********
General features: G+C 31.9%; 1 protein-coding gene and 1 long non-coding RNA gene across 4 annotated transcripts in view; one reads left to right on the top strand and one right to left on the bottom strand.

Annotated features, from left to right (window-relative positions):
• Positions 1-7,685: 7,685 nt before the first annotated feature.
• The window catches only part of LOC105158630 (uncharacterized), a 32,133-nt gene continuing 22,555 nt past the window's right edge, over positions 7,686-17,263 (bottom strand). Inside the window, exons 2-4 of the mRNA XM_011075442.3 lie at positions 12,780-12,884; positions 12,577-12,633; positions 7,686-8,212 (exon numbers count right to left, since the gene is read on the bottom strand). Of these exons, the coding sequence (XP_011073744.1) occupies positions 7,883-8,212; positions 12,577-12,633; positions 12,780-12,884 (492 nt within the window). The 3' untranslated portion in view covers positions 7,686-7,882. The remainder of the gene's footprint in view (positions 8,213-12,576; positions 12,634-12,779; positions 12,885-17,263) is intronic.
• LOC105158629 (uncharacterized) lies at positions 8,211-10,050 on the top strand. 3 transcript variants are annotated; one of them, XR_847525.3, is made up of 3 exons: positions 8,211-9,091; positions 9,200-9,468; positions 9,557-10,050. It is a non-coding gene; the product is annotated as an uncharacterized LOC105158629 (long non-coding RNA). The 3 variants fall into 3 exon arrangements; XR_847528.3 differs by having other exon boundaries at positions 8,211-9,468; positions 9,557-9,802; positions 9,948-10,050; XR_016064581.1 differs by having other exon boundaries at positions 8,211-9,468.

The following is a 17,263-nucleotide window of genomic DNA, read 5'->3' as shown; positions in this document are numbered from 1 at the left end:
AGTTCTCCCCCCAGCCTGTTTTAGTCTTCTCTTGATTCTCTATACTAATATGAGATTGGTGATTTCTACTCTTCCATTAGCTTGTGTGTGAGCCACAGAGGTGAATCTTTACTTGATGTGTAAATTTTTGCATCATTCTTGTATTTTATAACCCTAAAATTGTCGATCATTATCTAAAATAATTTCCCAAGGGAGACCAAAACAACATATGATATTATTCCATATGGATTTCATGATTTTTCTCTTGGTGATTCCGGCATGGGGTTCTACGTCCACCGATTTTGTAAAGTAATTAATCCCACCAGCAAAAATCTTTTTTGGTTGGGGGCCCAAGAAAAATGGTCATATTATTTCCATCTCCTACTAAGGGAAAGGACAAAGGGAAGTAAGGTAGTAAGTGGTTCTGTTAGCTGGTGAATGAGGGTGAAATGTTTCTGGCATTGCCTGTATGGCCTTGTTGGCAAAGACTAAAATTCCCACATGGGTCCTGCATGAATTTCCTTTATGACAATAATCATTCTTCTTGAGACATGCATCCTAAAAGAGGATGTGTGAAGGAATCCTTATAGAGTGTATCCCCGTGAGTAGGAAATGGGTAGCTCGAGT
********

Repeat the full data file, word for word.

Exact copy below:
General features: G+C 31.9%; 1 protein-coding gene and 1 long non-coding RNA gene across 4 annotated transcripts in view; one reads left to right on the top strand and one right to left on the bottom strand.

Annotated features, from left to right (window-relative positions):
• Positions 1-7,685: 7,685 nt before the first annotated feature.
• The window catches only part of LOC105158630 (uncharacterized), a 32,133-nt gene continuing 22,555 nt past the window's right edge, over positions 7,686-17,263 (bottom strand). Inside the window, exons 2-4 of the mRNA XM_011075442.3 lie at positions 12,780-12,884; positions 12,577-12,633; positions 7,686-8,212 (exon numbers count right to left, since the gene is read on the bottom strand). Of these exons, the coding sequence (XP_011073744.1) occupies positions 7,883-8,212; positions 12,577-12,633; positions 12,780-12,884 (492 nt within the window). The 3' untranslated portion in view covers positions 7,686-7,882. The remainder of the gene's footprint in view (positions 8,213-12,576; positions 12,634-12,779; positions 12,885-17,263) is intronic.
• LOC105158629 (uncharacterized) lies at positions 8,211-10,050 on the top strand. 3 transcript variants are annotated; one of them, XR_847525.3, is made up of 3 exons: positions 8,211-9,091; positions 9,200-9,468; positions 9,557-10,050. It is a non-coding gene; the product is annotated as an uncharacterized LOC105158629 (long non-coding RNA). The 3 variants fall into 3 exon arrangements; XR_847528.3 differs by having other exon boundaries at positions 8,211-9,468; positions 9,557-9,802; positions 9,948-10,050; XR_016064581.1 differs by having other exon boundaries at positions 8,211-9,468.

The following is a 17,263-nucleotide window of genomic DNA, read 5'->3' as shown; positions in this document are numbered from 1 at the left end:
AGTTCTCCCCCCAGCCTGTTTTAGTCTTCTCTTGATTCTCTATACTAATATGAGATTGGTGATTTCTACTCTTCCATTAGCTTGTGTGTGAGCCACAGAGGTGAATCTTTACTTGATGTGTAAATTTTTGCATCATTCTTGTATTTTATAACCCTAAAATTGTCGATCATTATCTAAAATAATTTCCCAAGGGAGACCAAAACAACATATGATATTATTCCATATGGATTTCATGATTTTTCTCTTGGTGATTCCGGCATGGGGTTCTACGTCCACCGATTTTGTAAAGTAATTAATCCCACCAGCAAAAATCTTTTTTGGTTGGGGGCCCAAGAAAAATGGTCATATTATTTCCATCTCCTACTAAGGGAAAGGACAAAGGGAAGTAAGGTAGTAAGTGGTTCTGTTAGCTGGTGAATGAGGGTGAAATGTTTCTGGCATTGCCTGTATGGCCTTGTTGGCAAAGACTAAAATTCCCACATGGGTCCTGCATGAATTTCCTTTATGACAATAATCATTCTTCTTGAGACATGCATCCTAAAAGAGGATGTGTGAAGGAATCCTTATAGAGTGTATCCCCGTGAGTAGGAAATGGGTAGCTCGAGT